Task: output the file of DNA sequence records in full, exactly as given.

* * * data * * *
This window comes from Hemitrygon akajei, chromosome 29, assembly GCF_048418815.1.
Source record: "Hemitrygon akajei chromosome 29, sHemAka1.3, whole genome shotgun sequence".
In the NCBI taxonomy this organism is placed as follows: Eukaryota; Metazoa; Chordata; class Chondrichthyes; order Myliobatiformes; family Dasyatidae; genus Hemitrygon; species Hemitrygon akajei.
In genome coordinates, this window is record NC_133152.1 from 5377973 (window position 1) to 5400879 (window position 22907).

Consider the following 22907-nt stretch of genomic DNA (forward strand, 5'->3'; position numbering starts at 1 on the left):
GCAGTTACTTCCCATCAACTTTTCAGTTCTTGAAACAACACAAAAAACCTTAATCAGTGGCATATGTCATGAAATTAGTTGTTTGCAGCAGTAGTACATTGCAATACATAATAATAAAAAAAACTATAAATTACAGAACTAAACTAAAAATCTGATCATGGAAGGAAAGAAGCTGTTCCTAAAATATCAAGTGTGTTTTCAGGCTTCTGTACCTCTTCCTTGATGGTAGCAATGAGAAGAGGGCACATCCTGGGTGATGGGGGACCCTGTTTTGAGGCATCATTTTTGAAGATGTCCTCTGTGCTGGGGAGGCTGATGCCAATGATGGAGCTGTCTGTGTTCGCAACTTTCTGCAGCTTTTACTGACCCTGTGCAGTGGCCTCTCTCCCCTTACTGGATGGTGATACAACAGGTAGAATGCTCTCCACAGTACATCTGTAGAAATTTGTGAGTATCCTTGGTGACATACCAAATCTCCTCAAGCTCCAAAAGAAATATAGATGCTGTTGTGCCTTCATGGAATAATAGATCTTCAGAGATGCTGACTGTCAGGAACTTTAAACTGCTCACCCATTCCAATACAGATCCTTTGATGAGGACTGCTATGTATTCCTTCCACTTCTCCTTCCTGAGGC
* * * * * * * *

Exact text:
This window comes from Hemitrygon akajei, chromosome 29, assembly GCF_048418815.1.
Source record: "Hemitrygon akajei chromosome 29, sHemAka1.3, whole genome shotgun sequence".
In the NCBI taxonomy this organism is placed as follows: Eukaryota; Metazoa; Chordata; class Chondrichthyes; order Myliobatiformes; family Dasyatidae; genus Hemitrygon; species Hemitrygon akajei.
In genome coordinates, this window is record NC_133152.1 from 5377973 (window position 1) to 5400879 (window position 22907).

Consider the following 22907-nt stretch of genomic DNA (forward strand, 5'->3'; position numbering starts at 1 on the left):
GCAGTTACTTCCCATCAACTTTTCAGTTCTTGAAACAACACAAAAAACCTTAATCAGTGGCATATGTCATGAAATTAGTTGTTTGCAGCAGTAGTACATTGCAATACATAATAATAAAAAAAACTATAAATTACAGAACTAAACTAAAAATCTGATCATGGAAGGAAAGAAGCTGTTCCTAAAATATCAAGTGTGTTTTCAGGCTTCTGTACCTCTTCCTTGATGGTAGCAATGAGAAGAGGGCACATCCTGGGTGATGGGGGACCCTGTTTTGAGGCATCATTTTTGAAGATGTCCTCTGTGCTGGGGAGGCTGATGCCAATGATGGAGCTGTCTGTGTTCGCAACTTTCTGCAGCTTTTACTGACCCTGTGCAGTGGCCTCTCTCCCCTTACTGGATGGTGATACAACAGGTAGAATGCTCTCCACAGTACATCTGTAGAAATTTGTGAGTATCCTTGGTGACATACCAAATCTCCTCAAGCTCCAAAAGAAATATAGATGCTGTTGTGCCTTCATGGAATAATAGATCTTCAGAGATGCTGACTGTCAGGAACTTTAAACTGCTCACCCATTCCAATACAGATCCTTTGATGAGGACTGCTATGTATTCCTTCCACTTCTCCTTCCTGAGGC